The U.S. Helicopter Safety Team wants to examine how heliports, weather reporting and low-level IFR infrastructure could be improved to better reduce rotorcraft accidents.
It is working with FAA officials to organize a one-and-a-half-day meeting in Washington in mid-to-late February 2016 for high-level discussions of those issues and how to prioritize and pursue improvements.
Like counterparts in Europe and elsewhere, the U.S. team is a regional partner of the International Helicopter Safety Team; it updates the latter on its activities but pursues projects on its own. In addition to addressing the previously mentioned issues, the February forum is intended to revitalize efforts to reduce civil helicopter accident rates.
Since its founding in 2005, the international team’s goal had been to cut those rates 80% by 2016. It is unlikely to achieve that goal.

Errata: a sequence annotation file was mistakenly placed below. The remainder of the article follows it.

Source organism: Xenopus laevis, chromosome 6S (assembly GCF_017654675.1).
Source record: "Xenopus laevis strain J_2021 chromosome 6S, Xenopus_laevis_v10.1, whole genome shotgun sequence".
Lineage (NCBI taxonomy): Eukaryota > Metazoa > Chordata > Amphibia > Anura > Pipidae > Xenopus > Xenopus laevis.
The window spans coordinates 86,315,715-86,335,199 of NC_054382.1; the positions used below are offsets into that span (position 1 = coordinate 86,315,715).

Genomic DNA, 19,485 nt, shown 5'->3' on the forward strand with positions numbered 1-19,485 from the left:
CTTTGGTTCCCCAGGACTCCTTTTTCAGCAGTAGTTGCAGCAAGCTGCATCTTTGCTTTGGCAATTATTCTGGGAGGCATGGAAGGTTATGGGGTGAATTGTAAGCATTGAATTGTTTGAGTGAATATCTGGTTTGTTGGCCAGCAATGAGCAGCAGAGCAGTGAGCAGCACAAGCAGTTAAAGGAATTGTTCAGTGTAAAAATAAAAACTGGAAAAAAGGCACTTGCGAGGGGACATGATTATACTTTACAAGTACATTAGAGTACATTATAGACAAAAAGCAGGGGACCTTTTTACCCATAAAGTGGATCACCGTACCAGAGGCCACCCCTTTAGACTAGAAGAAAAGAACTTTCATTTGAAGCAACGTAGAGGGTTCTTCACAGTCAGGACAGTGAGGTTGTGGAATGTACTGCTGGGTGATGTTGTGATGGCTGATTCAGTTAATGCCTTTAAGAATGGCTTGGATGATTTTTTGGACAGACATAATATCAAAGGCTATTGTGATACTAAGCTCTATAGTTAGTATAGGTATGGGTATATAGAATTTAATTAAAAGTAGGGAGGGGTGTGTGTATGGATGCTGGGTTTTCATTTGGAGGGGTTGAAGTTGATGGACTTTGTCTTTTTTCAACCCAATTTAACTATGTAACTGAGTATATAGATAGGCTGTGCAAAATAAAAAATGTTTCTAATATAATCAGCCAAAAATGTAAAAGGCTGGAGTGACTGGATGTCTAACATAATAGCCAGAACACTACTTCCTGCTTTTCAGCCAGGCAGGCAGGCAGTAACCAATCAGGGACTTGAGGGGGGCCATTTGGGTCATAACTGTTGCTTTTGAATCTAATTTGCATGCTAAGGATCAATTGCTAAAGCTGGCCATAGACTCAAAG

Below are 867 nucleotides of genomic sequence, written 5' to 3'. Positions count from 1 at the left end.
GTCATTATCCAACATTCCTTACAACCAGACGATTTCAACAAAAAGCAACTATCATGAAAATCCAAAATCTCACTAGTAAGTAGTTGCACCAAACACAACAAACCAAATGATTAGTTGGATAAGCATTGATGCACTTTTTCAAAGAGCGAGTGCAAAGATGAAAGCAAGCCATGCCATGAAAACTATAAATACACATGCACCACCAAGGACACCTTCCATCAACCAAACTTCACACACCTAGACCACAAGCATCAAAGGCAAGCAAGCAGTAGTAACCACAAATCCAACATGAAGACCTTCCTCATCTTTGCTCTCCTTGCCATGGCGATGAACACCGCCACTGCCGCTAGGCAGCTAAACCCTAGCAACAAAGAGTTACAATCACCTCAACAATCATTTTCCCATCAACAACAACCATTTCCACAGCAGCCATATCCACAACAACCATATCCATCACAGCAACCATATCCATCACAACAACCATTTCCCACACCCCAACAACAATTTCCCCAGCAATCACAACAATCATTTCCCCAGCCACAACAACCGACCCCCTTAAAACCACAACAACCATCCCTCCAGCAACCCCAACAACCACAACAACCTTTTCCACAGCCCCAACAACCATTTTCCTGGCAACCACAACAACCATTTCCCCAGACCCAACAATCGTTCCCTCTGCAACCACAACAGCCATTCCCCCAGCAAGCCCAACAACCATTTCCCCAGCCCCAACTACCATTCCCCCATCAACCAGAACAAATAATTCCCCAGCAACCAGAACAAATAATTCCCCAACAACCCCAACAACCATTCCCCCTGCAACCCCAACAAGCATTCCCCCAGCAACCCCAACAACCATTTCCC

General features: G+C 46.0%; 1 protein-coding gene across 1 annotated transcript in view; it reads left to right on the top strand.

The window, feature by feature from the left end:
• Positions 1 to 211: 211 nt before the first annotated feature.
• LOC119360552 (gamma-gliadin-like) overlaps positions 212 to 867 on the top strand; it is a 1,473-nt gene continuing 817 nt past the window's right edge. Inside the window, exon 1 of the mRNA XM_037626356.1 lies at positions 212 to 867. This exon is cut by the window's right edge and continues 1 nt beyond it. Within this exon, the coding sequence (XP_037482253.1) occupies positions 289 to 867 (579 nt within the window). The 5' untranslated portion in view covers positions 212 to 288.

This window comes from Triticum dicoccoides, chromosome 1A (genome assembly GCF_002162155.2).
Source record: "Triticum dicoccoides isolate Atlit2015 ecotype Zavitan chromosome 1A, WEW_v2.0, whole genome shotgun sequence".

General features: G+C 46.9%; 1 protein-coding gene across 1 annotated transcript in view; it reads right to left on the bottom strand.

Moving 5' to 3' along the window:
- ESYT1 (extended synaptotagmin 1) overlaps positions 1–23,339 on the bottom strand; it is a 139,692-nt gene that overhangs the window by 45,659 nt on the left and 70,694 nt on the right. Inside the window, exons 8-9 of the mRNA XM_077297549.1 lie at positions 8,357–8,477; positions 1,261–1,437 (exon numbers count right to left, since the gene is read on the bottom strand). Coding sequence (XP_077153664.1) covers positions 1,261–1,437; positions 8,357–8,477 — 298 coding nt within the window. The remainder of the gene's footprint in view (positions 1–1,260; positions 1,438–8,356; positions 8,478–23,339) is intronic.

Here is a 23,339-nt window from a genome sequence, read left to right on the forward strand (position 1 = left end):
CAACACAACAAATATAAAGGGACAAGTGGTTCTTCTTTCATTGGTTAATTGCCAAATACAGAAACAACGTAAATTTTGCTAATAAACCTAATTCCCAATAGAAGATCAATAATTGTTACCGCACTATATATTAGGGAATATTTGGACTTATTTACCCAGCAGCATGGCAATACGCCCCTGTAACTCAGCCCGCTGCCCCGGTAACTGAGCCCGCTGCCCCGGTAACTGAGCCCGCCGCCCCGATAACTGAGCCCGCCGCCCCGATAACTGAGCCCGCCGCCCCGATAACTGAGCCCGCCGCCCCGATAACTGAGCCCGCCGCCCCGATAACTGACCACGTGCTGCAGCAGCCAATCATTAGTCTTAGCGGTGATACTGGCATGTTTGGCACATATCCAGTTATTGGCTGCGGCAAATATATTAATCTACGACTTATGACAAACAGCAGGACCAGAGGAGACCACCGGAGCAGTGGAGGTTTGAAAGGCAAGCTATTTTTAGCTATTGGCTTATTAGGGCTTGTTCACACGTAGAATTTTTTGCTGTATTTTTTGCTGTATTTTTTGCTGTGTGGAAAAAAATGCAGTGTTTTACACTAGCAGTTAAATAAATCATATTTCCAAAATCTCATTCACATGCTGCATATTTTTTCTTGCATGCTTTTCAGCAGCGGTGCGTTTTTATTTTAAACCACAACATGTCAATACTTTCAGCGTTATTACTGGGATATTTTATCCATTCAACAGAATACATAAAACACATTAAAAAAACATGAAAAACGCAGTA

The U.S. team’s members have been discussing organizing an infrastructure forum for two years. In moving forward with planning, the team is drawing in part on a successful effort launched in 2006 to develop an easy-to-use tool to help air ambulance pilots mitigate their risk of being involved in weather-related accidents.
That effort brought together in focused meetings most key industry and government stakeholders, including representatives of the Assn. of Air Medical Services, air ambulance operators, the National Emergency Medical Services Pilots Assn., the FAA and the federally funded National Center for Atmospheric Research.
That effort produced the Helicopter EMS Weather Tool, which advocates say “has been embraced by every HEMS pilot with open arms and has become an integral part of their weather decision-making.”
The advocates say it also has been adopted by fixed-wing aviation entities for weather reporting below 5,000 ft and by “numerous non-aviation agencies for many diversified applications.” A ”HEMS weather summit” was convened in 2013 to discuss how to improve the tool.
The forum planning group aims to involve all key divisions and offices of the FAA, as well as representatives of the Aircraft Owners and Pilots Assn., the National Business Aviation Association and the National Assn. of State Aviation Officials.